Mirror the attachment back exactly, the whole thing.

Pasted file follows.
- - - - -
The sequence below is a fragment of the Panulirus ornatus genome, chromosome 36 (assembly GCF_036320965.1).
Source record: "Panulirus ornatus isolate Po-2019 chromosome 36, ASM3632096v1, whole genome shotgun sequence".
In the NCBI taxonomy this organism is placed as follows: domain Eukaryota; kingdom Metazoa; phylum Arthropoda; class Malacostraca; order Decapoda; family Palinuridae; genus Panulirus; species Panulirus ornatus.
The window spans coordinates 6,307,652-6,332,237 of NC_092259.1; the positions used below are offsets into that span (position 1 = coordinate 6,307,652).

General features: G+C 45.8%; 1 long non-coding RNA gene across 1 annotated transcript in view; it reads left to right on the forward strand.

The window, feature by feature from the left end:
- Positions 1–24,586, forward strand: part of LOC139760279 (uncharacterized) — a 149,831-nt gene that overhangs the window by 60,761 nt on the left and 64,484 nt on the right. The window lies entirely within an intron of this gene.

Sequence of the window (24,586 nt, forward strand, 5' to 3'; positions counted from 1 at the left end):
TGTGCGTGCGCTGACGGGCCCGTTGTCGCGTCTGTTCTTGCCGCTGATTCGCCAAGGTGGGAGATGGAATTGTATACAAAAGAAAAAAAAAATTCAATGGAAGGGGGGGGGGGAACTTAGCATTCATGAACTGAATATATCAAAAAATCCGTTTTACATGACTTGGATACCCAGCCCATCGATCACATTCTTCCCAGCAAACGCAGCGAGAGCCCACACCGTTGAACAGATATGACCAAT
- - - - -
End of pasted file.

The sequence below is a fragment of the Panulirus ornatus genome, chromosome 36 (assembly GCF_036320965.1).
Source record: "Panulirus ornatus isolate Po-2019 chromosome 36, ASM3632096v1, whole genome shotgun sequence".
In the NCBI taxonomy this organism is placed as follows: domain Eukaryota; kingdom Metazoa; phylum Arthropoda; class Malacostraca; order Decapoda; family Palinuridae; genus Panulirus; species Panulirus ornatus.
The window spans coordinates 6,307,652-6,332,237 of NC_092259.1; the positions used below are offsets into that span (position 1 = coordinate 6,307,652).

General features: G+C 45.8%; 1 long non-coding RNA gene across 1 annotated transcript in view; it reads left to right on the forward strand.

The window, feature by feature from the left end:
- Positions 1–24,586, forward strand: part of LOC139760279 (uncharacterized) — a 149,831-nt gene that overhangs the window by 60,761 nt on the left and 64,484 nt on the right. The window lies entirely within an intron of this gene.

Sequence of the window (24,586 nt, forward strand, 5' to 3'; positions counted from 1 at the left end):
TGTGCGTGCGCTGACGGGCCCGTTGTCGCGTCTGTTCTTGCCGCTGATTCGCCAAGGTGGGAGATGGAATTGTATACAAAAGAAAAAAAAAATTCAATGGAAGGGGGGGGGGGAACTTAGCATTCATGAACTGAATATATCAAAAAATCCGTTTTACATGACTTGGATACCCAGCCCATCGATCACATTCTTCCCAGCAAACGCAGCGAGAGCCCACACCGTTGAACAGATATGACCAAT